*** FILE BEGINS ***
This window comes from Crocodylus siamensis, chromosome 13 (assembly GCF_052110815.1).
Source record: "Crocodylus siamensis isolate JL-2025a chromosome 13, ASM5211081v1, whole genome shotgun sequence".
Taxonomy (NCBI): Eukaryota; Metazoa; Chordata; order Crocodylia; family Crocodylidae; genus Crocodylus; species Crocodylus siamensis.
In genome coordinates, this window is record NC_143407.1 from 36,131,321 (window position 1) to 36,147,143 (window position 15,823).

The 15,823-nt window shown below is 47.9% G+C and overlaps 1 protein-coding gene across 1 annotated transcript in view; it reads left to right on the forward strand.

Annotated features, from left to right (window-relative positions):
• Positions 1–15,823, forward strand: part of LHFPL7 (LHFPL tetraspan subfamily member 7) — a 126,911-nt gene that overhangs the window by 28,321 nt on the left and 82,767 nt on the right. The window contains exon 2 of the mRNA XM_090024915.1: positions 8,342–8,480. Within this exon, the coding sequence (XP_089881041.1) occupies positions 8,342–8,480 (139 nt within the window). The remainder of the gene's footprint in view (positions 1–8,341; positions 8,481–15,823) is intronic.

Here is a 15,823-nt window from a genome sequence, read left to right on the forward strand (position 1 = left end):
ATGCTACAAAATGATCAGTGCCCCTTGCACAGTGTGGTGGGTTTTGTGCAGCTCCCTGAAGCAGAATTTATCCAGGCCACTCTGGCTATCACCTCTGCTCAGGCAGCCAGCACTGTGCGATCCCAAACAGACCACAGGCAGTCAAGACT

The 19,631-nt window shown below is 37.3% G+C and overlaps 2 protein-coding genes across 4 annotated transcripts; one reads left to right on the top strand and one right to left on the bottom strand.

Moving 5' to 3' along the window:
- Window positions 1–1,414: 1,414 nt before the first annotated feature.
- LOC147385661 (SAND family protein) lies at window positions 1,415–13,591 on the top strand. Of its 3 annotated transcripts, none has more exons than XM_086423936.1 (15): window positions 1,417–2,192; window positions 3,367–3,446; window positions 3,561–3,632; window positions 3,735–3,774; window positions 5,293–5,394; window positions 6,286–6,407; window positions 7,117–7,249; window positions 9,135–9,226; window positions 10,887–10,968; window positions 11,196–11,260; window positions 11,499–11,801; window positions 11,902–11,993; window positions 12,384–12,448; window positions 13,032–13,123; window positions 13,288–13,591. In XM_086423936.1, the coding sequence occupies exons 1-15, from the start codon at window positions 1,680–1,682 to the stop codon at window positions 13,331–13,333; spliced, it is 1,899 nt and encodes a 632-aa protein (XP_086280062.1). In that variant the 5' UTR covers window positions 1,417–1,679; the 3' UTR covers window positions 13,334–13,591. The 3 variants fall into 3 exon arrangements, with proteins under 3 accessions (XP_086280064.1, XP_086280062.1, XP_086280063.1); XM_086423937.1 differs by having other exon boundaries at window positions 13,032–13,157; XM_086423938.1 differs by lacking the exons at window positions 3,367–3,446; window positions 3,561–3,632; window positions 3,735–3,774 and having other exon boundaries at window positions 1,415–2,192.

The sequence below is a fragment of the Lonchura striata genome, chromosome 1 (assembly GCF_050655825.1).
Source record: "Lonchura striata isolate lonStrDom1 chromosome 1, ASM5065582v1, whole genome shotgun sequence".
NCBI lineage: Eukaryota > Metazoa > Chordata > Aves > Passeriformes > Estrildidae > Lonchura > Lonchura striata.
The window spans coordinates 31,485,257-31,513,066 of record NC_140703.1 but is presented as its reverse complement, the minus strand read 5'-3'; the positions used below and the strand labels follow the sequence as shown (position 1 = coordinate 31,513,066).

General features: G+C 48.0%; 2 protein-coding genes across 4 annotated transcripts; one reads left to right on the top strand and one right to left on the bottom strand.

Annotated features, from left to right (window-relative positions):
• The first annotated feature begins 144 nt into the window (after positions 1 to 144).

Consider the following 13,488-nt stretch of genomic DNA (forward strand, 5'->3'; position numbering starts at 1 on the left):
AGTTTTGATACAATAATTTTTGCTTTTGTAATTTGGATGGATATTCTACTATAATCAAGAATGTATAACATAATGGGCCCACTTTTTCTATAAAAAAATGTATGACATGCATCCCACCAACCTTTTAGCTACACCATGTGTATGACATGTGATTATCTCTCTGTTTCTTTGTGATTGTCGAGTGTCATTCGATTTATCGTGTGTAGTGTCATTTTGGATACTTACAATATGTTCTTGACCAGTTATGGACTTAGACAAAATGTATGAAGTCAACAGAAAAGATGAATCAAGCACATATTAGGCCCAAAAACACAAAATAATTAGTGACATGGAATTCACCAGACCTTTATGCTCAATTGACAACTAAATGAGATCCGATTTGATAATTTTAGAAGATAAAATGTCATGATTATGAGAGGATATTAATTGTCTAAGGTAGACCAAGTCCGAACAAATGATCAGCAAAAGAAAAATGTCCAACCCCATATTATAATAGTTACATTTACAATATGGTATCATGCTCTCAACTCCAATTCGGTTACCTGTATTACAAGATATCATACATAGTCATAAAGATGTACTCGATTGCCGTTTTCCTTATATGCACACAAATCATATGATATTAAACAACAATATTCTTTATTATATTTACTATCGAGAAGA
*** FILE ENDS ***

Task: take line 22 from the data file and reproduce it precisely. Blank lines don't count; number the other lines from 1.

AGTTTTGATACAATAATTTTTGCTTTTGTAATTTGGATGGATATTCTACTATAATCAAGAATGTATAACATAATGGGCCCACTTTTTCTATAAAAAAATGTATGACATGCATCCCACCAACCTTTTAGCTACACCATGTGTATGACATGTGATTATCTCTCTGTTTCTTTGTGATTGTCGAGTGTCATTCGATTTATCGTGTGTAGTGTCATTTTGGATACTTACAATATGTTCTTGACCAGTTATGGACTTAGACAAAATGTATGAAGTCAACAGAAAAGATGAATCAAGCACATATTAGGCCCAAAAACACAAAATAATTAGTGACATGGAATTCACCAGACCTTTATGCTCAATTGACAACTAAATGAGATCCGATTTGATAATTTTAGAAGATAAAATGTCATGATTATGAGAGGATATTAATTGTCTAAGGTAGACCAAGTCCGAACAAATGATCAGCAAAAGAAAAATGTCCAACCCCATATTATAATAGTTACATTTACAATATGGTATCATGCTCTCAACTCCAATTCGGTTACCTGTATTACAAGATATCATACATAGTCATAAAGATGTACTCGATTGCCGTTTTCCTTATATGCACACAAATCATATGATATTAAACAACAATATTCTTTATTATATTTACTATCGAGAAGA